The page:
Berthoud, Colorado

Serving diverse industries enables founder Aaron Cayce to keep his modern machining facility afloat despite market fluctuations.

Photos Jonathan Castner

After 26 years in machining and manufacturing, working in supervisory and lead positions and establishing multiple machine shops from the ground up, Cayce decided it was time to put that experience to work building his own company when he launched Phoenix Weaponry in 2014. Created to offer custom weapons manufacturing services, the shop quickly attracted the attention of several of Cayce’s former coworkers in aerospace and energy.

“Phoenix Manufacturing and Design, which is a DBA of Phoenix Weaponry, came about by accident as a result,” Cayce recalls. “We split it off as a job shop for customers in the medical, technology, automation, aerospace, automotive, and energy industries. And we can do everything from initial blueprints and models to prototypes, beginning and final production, and even assembly.”

Cayce notes that while many job shops require customers to provide a blueprint for their product, Phoenix Manufacturing and Design’s staff of engineers can expand on anything from a simple napkin sketch to a basic concept to make it producible. “We were already doing that for our own weaponry products,” he continues, “so it was a pretty easy transition to do that for other products as well.”

Located in Berthoud since March 2019, the companies share a 10,000-square-foot space with 1,000 additional square feet on the way. “We’ve done the demolition and we’re building a new mezzanine,” he says. “We’ll be able to slide our new EDMs underneath.”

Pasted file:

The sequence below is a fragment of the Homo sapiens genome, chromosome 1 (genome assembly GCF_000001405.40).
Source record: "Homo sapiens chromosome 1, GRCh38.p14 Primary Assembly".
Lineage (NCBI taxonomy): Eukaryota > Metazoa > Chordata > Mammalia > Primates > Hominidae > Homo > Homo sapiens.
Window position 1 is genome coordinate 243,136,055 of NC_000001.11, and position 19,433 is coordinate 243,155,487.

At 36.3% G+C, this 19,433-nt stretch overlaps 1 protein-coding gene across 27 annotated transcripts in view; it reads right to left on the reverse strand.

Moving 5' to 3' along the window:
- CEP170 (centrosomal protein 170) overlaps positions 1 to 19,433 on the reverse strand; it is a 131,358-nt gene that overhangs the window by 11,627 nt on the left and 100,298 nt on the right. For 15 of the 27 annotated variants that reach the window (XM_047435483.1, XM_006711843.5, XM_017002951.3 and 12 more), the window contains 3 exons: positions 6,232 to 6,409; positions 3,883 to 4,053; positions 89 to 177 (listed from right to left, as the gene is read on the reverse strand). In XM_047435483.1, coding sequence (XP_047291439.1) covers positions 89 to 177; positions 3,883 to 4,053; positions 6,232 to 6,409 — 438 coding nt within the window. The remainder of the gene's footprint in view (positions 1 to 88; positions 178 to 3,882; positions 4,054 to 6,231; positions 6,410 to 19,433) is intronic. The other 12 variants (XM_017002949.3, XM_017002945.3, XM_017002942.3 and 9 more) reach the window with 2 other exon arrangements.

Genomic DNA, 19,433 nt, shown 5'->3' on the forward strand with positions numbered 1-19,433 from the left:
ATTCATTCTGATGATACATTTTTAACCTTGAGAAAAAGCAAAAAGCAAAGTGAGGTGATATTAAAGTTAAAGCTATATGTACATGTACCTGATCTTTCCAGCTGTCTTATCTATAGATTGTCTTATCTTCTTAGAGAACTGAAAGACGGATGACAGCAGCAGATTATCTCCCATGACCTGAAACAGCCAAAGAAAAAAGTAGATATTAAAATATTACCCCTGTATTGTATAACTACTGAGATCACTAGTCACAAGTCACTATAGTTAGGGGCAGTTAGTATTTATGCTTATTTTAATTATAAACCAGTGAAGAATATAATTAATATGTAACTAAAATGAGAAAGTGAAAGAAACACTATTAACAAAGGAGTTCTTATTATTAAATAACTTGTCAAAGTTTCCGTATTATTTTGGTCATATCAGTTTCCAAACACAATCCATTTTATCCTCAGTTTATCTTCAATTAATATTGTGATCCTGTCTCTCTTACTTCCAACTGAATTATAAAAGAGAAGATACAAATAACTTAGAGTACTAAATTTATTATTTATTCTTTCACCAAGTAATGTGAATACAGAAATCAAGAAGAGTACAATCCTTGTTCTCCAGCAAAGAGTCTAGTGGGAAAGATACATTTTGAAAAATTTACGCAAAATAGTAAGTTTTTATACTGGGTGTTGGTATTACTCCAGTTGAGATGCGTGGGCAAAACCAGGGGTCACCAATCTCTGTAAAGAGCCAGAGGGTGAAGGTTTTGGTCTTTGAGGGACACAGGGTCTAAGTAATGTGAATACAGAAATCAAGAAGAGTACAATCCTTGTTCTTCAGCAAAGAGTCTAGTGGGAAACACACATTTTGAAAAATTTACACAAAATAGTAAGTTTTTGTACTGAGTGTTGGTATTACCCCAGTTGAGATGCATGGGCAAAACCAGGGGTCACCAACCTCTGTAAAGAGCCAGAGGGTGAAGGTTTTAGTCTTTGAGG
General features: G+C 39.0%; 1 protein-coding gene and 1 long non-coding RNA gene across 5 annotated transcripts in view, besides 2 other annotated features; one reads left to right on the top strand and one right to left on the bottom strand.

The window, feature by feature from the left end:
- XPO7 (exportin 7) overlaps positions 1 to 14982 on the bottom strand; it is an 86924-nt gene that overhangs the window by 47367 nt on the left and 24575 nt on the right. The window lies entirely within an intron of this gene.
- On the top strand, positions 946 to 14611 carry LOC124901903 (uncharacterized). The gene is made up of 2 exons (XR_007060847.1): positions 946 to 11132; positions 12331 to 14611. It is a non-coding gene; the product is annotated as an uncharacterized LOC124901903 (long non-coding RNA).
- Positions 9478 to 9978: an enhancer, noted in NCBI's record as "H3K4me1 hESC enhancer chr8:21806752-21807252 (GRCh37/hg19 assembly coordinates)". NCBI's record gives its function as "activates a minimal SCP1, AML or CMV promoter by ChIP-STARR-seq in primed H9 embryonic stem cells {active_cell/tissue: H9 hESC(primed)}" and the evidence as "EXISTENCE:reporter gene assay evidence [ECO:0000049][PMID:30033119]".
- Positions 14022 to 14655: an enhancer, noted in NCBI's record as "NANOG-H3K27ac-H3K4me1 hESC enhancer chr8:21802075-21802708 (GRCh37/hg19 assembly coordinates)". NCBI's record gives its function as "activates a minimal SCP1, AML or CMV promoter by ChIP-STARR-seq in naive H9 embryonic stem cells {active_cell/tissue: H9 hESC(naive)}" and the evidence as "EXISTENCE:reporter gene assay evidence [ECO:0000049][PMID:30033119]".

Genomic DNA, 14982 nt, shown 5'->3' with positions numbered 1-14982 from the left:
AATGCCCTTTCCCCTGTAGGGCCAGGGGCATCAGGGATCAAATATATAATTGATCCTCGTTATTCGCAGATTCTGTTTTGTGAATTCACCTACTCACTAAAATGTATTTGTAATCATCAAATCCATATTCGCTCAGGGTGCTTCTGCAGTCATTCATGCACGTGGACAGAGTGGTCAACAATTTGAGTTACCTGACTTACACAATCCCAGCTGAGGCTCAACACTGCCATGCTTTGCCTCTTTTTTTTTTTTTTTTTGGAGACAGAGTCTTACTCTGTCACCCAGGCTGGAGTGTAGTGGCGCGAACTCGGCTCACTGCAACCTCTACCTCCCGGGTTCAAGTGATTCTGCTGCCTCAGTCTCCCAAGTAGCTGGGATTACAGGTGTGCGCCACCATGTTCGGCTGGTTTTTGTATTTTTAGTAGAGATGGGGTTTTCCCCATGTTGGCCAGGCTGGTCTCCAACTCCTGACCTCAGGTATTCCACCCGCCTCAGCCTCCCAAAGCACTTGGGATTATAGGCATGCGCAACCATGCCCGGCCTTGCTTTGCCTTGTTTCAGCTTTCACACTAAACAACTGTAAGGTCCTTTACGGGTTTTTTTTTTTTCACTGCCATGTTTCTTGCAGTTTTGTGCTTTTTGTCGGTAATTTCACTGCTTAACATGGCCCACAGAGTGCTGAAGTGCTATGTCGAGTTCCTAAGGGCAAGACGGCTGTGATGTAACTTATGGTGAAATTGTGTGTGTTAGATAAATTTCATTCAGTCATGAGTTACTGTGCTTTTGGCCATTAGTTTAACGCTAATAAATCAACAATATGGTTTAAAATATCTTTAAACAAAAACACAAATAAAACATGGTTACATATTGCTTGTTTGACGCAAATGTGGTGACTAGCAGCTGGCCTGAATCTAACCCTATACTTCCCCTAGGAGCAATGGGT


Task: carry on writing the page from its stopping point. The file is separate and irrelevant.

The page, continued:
The additional room is definitely needed, as the shop’s equipment list is expansive and continually evolving. “While most shops may only have one or two of something, we have multiples of every standard shop equipment,” Cayce says. From machining and CNC turning to milling and grinding, “We’re very well equipped to handle whatever our customers need.”

Cayce and his team always use U.S. manufactured metal unless otherwise specified by their customer and have the capability to handle exotic materials including Hastelloy, Inconel, and fiber-reinforced plastics as well. The shop is currently ISO 9001 and AS9100 compliant. “We’re working on certification for ISO and NQA1 for nuclear support,” Cayce adds.

Challenges: “We need more people,” Cayce says. “Finding real machinists is always a problem. We’ll probably need to fill about three more positions this year including machinists, assemblers, and people like that.”

Opportunities: Cayce says Phoenix Manufacturing and Design “took quite a beating” in 2020 with several larger aerospace customers cancelling purchase orders due to the uncertainty of the COVID-19 situation. However, a swell in interest in firearms led to increased work for Phoenix Weaponry, keeping the companies afloat.

He’s now expecting 10 to 20 percent growth this year. “We’re well situated,” he explains. “I hired an operations manager, my personal assistant moved up to being office manager, and we’ve added a couple more people beneath her to help out. We’ve been working on our quality systems and are now at 24-hour turns on quotes. We’re really getting squared away to be faster and more efficient.”

Needs: “Always people and equipment,” Cayce concludes. “It’s all about keeping work flowing through the shop so we can keep money coming in.”